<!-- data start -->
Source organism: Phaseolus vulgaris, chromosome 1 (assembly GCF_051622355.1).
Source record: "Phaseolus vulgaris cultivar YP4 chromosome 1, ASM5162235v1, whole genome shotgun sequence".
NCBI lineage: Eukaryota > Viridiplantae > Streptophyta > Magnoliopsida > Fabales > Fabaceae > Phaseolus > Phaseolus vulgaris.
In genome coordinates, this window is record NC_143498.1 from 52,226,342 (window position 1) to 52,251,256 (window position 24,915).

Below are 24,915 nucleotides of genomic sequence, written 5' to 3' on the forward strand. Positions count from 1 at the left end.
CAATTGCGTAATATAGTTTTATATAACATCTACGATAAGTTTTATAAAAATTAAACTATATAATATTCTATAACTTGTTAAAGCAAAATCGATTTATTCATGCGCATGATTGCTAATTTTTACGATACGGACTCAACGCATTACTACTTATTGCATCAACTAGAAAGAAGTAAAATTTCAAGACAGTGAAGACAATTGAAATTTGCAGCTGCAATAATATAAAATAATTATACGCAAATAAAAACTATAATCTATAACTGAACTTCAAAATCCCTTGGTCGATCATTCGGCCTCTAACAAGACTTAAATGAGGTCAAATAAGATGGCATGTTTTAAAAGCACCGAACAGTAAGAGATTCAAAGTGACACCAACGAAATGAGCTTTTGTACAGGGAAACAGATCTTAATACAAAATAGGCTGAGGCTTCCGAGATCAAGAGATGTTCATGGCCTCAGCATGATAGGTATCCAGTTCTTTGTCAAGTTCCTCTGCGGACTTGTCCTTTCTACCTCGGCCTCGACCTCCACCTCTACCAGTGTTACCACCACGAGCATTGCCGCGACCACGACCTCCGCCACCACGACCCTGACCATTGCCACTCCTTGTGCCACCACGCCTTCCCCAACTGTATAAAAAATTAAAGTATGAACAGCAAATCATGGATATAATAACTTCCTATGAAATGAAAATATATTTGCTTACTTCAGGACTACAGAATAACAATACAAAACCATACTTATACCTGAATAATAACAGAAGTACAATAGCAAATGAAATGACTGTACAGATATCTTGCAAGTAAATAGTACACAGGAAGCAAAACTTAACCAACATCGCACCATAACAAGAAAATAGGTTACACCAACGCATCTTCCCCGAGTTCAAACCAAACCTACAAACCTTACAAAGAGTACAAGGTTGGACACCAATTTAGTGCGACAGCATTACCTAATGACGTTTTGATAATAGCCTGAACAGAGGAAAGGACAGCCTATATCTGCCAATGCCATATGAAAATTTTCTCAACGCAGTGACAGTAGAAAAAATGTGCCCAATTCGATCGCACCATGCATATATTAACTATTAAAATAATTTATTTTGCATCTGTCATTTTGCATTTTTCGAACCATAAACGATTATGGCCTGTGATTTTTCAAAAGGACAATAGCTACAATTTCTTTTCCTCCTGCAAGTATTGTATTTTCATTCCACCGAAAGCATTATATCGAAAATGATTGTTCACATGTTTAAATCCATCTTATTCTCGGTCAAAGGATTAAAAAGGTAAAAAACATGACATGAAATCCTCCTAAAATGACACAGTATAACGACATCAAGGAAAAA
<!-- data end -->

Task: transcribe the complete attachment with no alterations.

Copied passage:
Source organism: Phaseolus vulgaris, chromosome 1 (assembly GCF_051622355.1).
Source record: "Phaseolus vulgaris cultivar YP4 chromosome 1, ASM5162235v1, whole genome shotgun sequence".
NCBI lineage: Eukaryota > Viridiplantae > Streptophyta > Magnoliopsida > Fabales > Fabaceae > Phaseolus > Phaseolus vulgaris.
In genome coordinates, this window is record NC_143498.1 from 52,226,342 (window position 1) to 52,251,256 (window position 24,915).

Below are 24,915 nucleotides of genomic sequence, written 5' to 3' on the forward strand. Positions count from 1 at the left end.
CAATTGCGTAATATAGTTTTATATAACATCTACGATAAGTTTTATAAAAATTAAACTATATAATATTCTATAACTTGTTAAAGCAAAATCGATTTATTCATGCGCATGATTGCTAATTTTTACGATACGGACTCAACGCATTACTACTTATTGCATCAACTAGAAAGAAGTAAAATTTCAAGACAGTGAAGACAATTGAAATTTGCAGCTGCAATAATATAAAATAATTATACGCAAATAAAAACTATAATCTATAACTGAACTTCAAAATCCCTTGGTCGATCATTCGGCCTCTAACAAGACTTAAATGAGGTCAAATAAGATGGCATGTTTTAAAAGCACCGAACAGTAAGAGATTCAAAGTGACACCAACGAAATGAGCTTTTGTACAGGGAAACAGATCTTAATACAAAATAGGCTGAGGCTTCCGAGATCAAGAGATGTTCATGGCCTCAGCATGATAGGTATCCAGTTCTTTGTCAAGTTCCTCTGCGGACTTGTCCTTTCTACCTCGGCCTCGACCTCCACCTCTACCAGTGTTACCACCACGAGCATTGCCGCGACCACGACCTCCGCCACCACGACCCTGACCATTGCCACTCCTTGTGCCACCACGCCTTCCCCAACTGTATAAAAAATTAAAGTATGAACAGCAAATCATGGATATAATAACTTCCTATGAAATGAAAATATATTTGCTTACTTCAGGACTACAGAATAACAATACAAAACCATACTTATACCTGAATAATAACAGAAGTACAATAGCAAATGAAATGACTGTACAGATATCTTGCAAGTAAATAGTACACAGGAAGCAAAACTTAACCAACATCGCACCATAACAAGAAAATAGGTTACACCAACGCATCTTCCCCGAGTTCAAACCAAACCTACAAACCTTACAAAGAGTACAAGGTTGGACACCAATTTAGTGCGACAGCATTACCTAATGACGTTTTGATAATAGCCTGAACAGAGGAAAGGACAGCCTATATCTGCCAATGCCATATGAAAATTTTCTCAACGCAGTGACAGTAGAAAAAATGTGCCCAATTCGATCGCACCATGCATATATTAACTATTAAAATAATTTATTTTGCATCTGTCATTTTGCATTTTTCGAACCATAAACGATTATGGCCTGTGATTTTTCAAAAGGACAATAGCTACAATTTCTTTTCCTCCTGCAAGTATTGTATTTTCATTCCACCGAAAGCATTATATCGAAAATGATTGTTCACATGTTTAAATCCATCTTATTCTCGGTCAAAGGATTAAAAAGGTAAAAAACATGACATGAAATCCTCCTAAAATGACACAGTATAACGACATCAAGGAAAAA